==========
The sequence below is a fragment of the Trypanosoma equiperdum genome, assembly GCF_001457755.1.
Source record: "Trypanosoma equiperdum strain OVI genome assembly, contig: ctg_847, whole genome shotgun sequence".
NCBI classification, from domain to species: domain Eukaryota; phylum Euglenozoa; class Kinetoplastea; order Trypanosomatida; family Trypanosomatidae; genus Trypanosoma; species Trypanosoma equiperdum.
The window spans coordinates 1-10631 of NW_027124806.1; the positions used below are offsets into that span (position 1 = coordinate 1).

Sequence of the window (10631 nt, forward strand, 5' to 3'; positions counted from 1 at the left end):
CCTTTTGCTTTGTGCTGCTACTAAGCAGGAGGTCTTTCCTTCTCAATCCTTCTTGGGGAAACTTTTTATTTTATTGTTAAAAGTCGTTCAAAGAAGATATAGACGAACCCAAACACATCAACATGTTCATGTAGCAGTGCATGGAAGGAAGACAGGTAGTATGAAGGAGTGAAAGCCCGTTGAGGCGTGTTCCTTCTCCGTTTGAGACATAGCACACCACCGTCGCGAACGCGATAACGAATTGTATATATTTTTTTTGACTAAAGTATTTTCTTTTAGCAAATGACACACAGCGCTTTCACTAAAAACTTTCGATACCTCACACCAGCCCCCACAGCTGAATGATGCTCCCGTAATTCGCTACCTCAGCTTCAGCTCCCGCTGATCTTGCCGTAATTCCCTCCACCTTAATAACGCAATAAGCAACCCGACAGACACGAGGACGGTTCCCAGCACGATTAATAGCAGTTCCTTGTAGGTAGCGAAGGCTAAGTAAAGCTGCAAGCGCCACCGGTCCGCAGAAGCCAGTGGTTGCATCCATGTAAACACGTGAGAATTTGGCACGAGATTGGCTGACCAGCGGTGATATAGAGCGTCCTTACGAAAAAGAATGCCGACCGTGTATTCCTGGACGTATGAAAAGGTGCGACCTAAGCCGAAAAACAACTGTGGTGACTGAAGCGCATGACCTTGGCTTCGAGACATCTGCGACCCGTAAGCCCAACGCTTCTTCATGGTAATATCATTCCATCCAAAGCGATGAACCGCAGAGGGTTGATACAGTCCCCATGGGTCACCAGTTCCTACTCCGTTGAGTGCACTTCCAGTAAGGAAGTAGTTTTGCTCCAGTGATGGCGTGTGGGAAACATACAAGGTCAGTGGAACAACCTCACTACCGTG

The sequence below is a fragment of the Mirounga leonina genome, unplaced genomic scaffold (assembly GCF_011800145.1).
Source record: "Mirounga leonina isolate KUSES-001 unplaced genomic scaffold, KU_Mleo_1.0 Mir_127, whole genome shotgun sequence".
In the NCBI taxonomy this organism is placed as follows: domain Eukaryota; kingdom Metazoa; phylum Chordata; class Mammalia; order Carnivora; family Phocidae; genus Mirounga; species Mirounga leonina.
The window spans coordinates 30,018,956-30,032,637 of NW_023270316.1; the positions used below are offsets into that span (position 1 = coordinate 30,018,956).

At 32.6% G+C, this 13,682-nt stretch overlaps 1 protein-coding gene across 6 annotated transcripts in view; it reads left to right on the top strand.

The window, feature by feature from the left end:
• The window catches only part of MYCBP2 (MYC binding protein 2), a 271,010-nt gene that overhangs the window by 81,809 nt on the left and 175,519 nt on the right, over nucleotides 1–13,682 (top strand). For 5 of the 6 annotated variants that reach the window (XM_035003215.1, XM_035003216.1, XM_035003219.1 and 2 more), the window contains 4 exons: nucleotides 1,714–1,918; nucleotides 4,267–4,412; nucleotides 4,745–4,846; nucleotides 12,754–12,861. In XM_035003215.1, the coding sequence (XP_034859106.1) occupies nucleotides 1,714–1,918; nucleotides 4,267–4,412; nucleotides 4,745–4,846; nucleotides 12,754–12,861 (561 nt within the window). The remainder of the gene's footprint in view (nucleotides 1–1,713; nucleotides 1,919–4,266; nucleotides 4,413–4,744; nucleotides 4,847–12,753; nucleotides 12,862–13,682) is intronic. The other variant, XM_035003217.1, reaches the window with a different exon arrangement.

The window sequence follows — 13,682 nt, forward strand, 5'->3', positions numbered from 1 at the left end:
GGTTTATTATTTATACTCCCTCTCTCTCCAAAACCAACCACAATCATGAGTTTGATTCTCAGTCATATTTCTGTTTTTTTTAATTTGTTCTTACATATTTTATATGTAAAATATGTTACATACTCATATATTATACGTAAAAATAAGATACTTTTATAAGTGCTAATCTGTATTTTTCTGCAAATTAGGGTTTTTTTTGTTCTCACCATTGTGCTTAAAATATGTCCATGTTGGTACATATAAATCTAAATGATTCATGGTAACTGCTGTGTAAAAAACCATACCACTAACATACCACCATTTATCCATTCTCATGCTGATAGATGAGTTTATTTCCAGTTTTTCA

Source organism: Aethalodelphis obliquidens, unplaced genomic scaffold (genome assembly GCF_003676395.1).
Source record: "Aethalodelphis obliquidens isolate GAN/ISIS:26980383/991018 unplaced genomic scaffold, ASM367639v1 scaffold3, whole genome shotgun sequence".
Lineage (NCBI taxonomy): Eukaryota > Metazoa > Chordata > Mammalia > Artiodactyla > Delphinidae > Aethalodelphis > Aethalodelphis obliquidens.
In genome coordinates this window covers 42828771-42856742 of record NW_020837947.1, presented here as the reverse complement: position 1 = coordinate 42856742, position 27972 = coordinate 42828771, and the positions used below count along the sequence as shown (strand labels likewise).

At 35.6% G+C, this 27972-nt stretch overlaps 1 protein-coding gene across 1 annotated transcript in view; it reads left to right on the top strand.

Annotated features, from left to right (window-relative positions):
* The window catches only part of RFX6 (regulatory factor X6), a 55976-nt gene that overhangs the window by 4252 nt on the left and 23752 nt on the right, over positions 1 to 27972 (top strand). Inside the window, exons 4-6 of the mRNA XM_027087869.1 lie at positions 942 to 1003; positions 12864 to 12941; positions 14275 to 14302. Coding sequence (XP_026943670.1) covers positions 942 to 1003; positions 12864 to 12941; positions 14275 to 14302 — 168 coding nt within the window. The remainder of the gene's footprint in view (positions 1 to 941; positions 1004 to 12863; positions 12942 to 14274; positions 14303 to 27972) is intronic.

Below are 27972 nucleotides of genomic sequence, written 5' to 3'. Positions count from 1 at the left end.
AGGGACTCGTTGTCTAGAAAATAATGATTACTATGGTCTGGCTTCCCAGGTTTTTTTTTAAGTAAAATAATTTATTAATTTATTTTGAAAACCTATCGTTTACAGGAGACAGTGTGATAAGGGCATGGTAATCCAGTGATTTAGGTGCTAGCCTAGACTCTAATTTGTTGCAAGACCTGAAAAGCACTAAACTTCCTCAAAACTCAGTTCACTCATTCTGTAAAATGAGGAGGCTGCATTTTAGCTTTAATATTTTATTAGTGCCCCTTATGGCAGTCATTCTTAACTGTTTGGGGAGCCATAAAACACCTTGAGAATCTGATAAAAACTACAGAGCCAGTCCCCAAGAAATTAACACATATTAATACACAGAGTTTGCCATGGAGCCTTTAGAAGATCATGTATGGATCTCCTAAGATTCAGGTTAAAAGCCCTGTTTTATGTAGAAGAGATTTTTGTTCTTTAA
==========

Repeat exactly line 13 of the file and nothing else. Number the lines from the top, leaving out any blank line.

• The window catches only part of MYCBP2 (MYC binding protein 2), a 271,010-nt gene that overhangs the window by 81,809 nt on the left and 175,519 nt on the right, over nucleotides 1–13,682 (top strand). For 5 of the 6 annotated variants that reach the window (XM_035003215.1, XM_035003216.1, XM_035003219.1 and 2 more), the window contains 4 exons: nucleotides 1,714–1,918; nucleotides 4,267–4,412; nucleotides 4,745–4,846; nucleotides 12,754–12,861. In XM_035003215.1, the coding sequence (XP_034859106.1) occupies nucleotides 1,714–1,918; nucleotides 4,267–4,412; nucleotides 4,745–4,846; nucleotides 12,754–12,861 (561 nt within the window). The remainder of the gene's footprint in view (nucleotides 1–1,713; nucleotides 1,919–4,266; nucleotides 4,413–4,744; nucleotides 4,847–12,753; nucleotides 12,862–13,682) is intronic. The other variant, XM_035003217.1, reaches the window with a different exon arrangement.